David Cameron invited French President Francois Hollande to half a pint of ale and posh pub food at his local - but the pair toasted a defence and nuclear entente with French wine.
The Prime Minister and Mr Hollande dropped in at The Swan Inn in Swinbrook after announcing a two-year £120 million feasibility study for a new armed drone and joint work on an unmanned counter-mine craft at nearby RAF Brize Norton.
Mr Hollande appeared to enjoy the visit to the boutique Cotswolds gastropub on the banks of the River Windrush, which has featured in Downton Abbey and belongs to the last surviving Mitford sister.
The pair enjoyed locally-sourced potted shrimps, rainbow trout and Bramley apple and raisin crumble.
But despite announcing a new defence deal, it remained in doubt whether they had reached any agreement on which country has the best food.
Landlord Archie Orr-Ewing, who is the heir-apparent to the Orr-Ewing of Hendon baronetcy, said that while the Prime Minister had visited a few times, it was the first time he had hosted a president.
He said: "They were a bit short on time - we managed to serve a couple of half pints of Hook Norton, our local brewery, at the table but there wasn't time for pork scratchings at the bar.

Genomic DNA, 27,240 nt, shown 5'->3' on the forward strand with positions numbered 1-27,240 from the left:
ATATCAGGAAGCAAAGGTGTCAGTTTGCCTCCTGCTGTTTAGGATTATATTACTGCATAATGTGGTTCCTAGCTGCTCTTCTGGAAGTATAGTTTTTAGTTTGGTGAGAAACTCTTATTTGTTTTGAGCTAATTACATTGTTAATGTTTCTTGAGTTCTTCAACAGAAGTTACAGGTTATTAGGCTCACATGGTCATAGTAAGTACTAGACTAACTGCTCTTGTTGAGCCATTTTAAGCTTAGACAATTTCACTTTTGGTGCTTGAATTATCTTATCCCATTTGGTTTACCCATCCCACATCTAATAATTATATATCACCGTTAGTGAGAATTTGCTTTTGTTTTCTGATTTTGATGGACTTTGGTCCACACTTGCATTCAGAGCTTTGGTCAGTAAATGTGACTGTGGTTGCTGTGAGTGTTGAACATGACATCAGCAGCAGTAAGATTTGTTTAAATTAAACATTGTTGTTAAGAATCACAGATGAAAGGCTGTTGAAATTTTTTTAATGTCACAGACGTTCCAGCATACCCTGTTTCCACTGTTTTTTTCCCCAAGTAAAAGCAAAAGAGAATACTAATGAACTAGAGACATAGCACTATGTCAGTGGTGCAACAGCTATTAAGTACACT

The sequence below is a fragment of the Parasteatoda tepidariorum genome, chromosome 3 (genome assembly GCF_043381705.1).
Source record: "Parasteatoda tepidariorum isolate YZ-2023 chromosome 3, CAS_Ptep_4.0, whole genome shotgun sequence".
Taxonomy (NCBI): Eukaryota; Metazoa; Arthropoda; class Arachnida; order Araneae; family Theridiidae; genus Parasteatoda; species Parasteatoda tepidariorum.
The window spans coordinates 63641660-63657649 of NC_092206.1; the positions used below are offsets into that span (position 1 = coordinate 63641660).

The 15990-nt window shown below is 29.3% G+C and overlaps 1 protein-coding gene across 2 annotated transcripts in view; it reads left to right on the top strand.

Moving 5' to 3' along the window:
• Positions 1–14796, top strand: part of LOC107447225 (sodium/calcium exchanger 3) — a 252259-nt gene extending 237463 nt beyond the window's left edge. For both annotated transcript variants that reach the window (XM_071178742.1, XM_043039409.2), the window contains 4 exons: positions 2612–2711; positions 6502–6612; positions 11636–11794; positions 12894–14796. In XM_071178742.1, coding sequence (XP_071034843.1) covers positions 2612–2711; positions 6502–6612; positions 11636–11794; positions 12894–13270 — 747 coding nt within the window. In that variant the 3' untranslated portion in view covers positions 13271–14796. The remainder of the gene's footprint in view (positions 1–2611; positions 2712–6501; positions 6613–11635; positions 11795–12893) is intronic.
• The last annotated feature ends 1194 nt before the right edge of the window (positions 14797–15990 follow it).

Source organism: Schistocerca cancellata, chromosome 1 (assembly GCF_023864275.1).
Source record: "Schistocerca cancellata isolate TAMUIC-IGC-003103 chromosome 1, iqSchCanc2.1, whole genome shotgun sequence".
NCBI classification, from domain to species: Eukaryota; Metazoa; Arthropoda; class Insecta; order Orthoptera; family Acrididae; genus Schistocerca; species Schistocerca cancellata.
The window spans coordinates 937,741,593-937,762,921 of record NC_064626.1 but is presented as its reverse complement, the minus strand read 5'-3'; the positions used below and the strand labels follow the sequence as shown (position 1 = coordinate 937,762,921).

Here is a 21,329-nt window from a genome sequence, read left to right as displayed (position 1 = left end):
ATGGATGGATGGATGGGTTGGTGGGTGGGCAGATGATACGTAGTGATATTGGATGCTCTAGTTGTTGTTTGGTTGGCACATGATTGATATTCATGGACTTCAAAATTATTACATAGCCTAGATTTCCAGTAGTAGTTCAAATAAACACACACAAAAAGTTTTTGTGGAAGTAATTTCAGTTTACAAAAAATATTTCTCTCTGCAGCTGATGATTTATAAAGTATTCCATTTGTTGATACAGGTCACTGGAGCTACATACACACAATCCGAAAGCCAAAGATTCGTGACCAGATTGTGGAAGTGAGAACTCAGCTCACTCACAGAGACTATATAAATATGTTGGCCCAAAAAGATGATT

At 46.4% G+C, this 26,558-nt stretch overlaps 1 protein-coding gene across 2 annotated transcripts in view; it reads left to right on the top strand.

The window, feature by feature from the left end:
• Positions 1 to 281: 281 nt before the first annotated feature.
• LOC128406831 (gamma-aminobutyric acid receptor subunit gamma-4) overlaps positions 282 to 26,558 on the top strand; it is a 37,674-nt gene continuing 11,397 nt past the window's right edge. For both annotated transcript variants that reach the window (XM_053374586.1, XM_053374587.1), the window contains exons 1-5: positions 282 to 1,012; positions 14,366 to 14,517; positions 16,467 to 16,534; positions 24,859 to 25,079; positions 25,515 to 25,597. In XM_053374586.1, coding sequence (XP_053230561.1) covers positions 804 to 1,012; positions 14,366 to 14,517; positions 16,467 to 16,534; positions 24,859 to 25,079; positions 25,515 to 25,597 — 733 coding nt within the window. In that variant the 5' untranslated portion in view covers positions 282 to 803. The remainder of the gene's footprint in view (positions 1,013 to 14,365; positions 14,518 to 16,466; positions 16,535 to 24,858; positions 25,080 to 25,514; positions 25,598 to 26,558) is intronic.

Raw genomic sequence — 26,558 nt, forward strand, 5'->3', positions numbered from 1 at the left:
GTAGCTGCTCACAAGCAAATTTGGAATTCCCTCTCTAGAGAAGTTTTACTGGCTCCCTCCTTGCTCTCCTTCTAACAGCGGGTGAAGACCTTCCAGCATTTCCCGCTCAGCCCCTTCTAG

"It wasn't really a boozy occasion and it wasn't really about wine anyway, it was more about the food. We gave them our normal menu and those were the dishes they selected.
"We are honoured that they chose our establishment to do business."
Established in 1885, The Swan featured as a set for Lady Sybil's elopement with the family chauffeur on hit ITV show Downton Abbey.
The pub, which is also a favourite haunt of top model Kate Moss, is owned Deborah Cavendish, the Dowager Duchess of Devonshire
Today's visit is not the first time that a British prime minister has hosted a foreign visitor at the pub in recent years.
British officials said the two leaders sampled ale from the local Hook Norton Brewery at the pub, but accompanied the meal with French red and white wine.
The 90-minute working lunch at The Swan was dominated by issues of EU reform.
The leaders discussed how free movement and the welfare system worked, following Mr Cameron's complaints about foreign workers in the UK claiming child benefit for their families at home in other EU countries.
A British official said: "There was certainly some agreement that there needs to be more done in terms of social security."
The 2017 timetable set out by the Prime Minister was also discussed.
"Timing came up, with a focus on the timetable that the Prime Minister set out," the source said.